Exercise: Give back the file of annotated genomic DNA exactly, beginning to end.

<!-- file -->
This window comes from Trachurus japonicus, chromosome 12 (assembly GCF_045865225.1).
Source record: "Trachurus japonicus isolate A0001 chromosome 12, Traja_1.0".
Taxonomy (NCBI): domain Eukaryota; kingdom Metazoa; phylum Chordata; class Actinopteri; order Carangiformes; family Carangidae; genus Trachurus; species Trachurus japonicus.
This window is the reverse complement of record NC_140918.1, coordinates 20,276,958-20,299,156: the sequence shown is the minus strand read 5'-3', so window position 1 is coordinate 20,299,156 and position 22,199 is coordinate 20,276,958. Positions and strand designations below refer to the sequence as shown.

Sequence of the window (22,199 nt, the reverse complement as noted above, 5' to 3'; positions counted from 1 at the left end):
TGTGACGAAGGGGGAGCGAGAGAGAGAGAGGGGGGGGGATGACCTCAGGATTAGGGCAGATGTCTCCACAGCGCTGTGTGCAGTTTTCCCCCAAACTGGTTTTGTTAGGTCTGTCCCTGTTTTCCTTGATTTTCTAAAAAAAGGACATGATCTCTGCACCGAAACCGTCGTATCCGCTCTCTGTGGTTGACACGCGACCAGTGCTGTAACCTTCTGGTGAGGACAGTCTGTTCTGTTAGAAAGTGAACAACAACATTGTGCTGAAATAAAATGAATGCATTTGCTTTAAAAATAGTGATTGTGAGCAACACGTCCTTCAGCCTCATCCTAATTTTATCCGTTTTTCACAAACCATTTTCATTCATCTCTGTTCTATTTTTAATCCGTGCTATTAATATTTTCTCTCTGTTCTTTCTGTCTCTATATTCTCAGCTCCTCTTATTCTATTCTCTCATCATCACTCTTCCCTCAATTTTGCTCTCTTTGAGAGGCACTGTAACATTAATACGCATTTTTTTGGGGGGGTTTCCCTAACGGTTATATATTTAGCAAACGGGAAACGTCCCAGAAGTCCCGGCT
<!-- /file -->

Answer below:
This window comes from Trachurus japonicus, chromosome 12 (assembly GCF_045865225.1).
Source record: "Trachurus japonicus isolate A0001 chromosome 12, Traja_1.0".
Taxonomy (NCBI): domain Eukaryota; kingdom Metazoa; phylum Chordata; class Actinopteri; order Carangiformes; family Carangidae; genus Trachurus; species Trachurus japonicus.
This window is the reverse complement of record NC_140918.1, coordinates 20,276,958-20,299,156: the sequence shown is the minus strand read 5'-3', so window position 1 is coordinate 20,299,156 and position 22,199 is coordinate 20,276,958. Positions and strand designations below refer to the sequence as shown.

Sequence of the window (22,199 nt, the reverse complement as noted above, 5' to 3'; positions counted from 1 at the left end):
TGTGACGAAGGGGGAGCGAGAGAGAGAGAGGGGGGGGGATGACCTCAGGATTAGGGCAGATGTCTCCACAGCGCTGTGTGCAGTTTTCCCCCAAACTGGTTTTGTTAGGTCTGTCCCTGTTTTCCTTGATTTTCTAAAAAAAGGACATGATCTCTGCACCGAAACCGTCGTATCCGCTCTCTGTGGTTGACACGCGACCAGTGCTGTAACCTTCTGGTGAGGACAGTCTGTTCTGTTAGAAAGTGAACAACAACATTGTGCTGAAATAAAATGAATGCATTTGCTTTAAAAATAGTGATTGTGAGCAACACGTCCTTCAGCCTCATCCTAATTTTATCCGTTTTTCACAAACCATTTTCATTCATCTCTGTTCTATTTTTAATCCGTGCTATTAATATTTTCTCTCTGTTCTTTCTGTCTCTATATTCTCAGCTCCTCTTATTCTATTCTCTCATCATCACTCTTCCCTCAATTTTGCTCTCTTTGAGAGGCACTGTAACATTAATACGCATTTTTTTGGGGGGGTTTCCCTAACGGTTATATATTTAGCAAACGGGAAACGTCCCAGAAGTCCCGGCT